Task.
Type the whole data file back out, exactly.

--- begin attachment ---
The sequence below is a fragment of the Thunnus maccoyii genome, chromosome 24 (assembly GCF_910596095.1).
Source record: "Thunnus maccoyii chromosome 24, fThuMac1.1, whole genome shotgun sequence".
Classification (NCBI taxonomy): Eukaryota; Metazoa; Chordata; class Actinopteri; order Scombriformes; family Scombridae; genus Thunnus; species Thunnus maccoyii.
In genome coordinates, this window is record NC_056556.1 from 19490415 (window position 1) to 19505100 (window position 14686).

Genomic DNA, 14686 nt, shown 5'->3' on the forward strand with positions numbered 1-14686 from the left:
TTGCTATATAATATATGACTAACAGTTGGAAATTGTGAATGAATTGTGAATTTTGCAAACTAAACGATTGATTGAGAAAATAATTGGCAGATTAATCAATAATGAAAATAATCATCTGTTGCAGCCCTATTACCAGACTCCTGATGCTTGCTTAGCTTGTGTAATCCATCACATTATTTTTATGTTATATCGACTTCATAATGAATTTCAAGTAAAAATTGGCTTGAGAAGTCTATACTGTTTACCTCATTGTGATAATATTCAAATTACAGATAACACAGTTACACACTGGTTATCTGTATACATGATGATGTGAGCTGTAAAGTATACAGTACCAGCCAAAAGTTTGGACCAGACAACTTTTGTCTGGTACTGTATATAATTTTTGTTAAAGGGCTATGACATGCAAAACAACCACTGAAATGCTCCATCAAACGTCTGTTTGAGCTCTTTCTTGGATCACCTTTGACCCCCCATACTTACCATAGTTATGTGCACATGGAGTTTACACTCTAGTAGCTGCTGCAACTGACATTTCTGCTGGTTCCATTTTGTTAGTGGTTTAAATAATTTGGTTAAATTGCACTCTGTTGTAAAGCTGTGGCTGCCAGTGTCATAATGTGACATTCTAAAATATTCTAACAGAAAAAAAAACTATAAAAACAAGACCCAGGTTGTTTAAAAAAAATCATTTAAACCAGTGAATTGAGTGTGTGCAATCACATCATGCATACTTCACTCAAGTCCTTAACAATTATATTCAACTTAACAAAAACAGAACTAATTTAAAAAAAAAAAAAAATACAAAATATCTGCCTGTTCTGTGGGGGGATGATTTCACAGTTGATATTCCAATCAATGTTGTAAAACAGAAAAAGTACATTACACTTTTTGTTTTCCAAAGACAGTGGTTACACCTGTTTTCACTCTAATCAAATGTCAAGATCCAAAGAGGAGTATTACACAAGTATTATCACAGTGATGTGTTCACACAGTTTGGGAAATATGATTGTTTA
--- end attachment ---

The sequence below is a fragment of the Thunnus maccoyii genome, chromosome 24 (assembly GCF_910596095.1).
Source record: "Thunnus maccoyii chromosome 24, fThuMac1.1, whole genome shotgun sequence".
Classification (NCBI taxonomy): Eukaryota; Metazoa; Chordata; class Actinopteri; order Scombriformes; family Scombridae; genus Thunnus; species Thunnus maccoyii.
In genome coordinates, this window is record NC_056556.1 from 19490415 (window position 1) to 19505100 (window position 14686).

Genomic DNA, 14686 nt, shown 5'->3' on the forward strand with positions numbered 1-14686 from the left:
TTGCTATATAATATATGACTAACAGTTGGAAATTGTGAATGAATTGTGAATTTTGCAAACTAAACGATTGATTGAGAAAATAATTGGCAGATTAATCAATAATGAAAATAATCATCTGTTGCAGCCCTATTACCAGACTCCTGATGCTTGCTTAGCTTGTGTAATCCATCACATTATTTTTATGTTATATCGACTTCATAATGAATTTCAAGTAAAAATTGGCTTGAGAAGTCTATACTGTTTACCTCATTGTGATAATATTCAAATTACAGATAACACAGTTACACACTGGTTATCTGTATACATGATGATGTGAGCTGTAAAGTATACAGTACCAGCCAAAAGTTTGGACCAGACAACTTTTGTCTGGTACTGTATATAATTTTTGTTAAAGGGCTATGACATGCAAAACAACCACTGAAATGCTCCATCAAACGTCTGTTTGAGCTCTTTCTTGGATCACCTTTGACCCCCCATACTTACCATAGTTATGTGCACATGGAGTTTACACTCTAGTAGCTGCTGCAACTGACATTTCTGCTGGTTCCATTTTGTTAGTGGTTTAAATAATTTGGTTAAATTGCACTCTGTTGTAAAGCTGTGGCTGCCAGTGTCATAATGTGACATTCTAAAATATTCTAACAGAAAAAAAAACTATAAAAACAAGACCCAGGTTGTTTAAAAAAAATCATTTAAACCAGTGAATTGAGTGTGTGCAATCACATCATGCATACTTCACTCAAGTCCTTAACAATTATATTCAACTTAACAAAAACAGAACTAATTTAAAAAAAAAAAAAAATACAAAATATCTGCCTGTTCTGTGGGGGGATGATTTCACAGTTGATATTCCAATCAATGTTGTAAAACAGAAAAAGTACATTACACTTTTTGTTTTCCAAAGACAGTGGTTACACCTGTTTTCACTCTAATCAAATGTCAAGATCCAAAGAGGAGTATTACACAAGTATTATCACAGTGATGTGTTCACACAGTTTGGGAAATATGATTGTTTA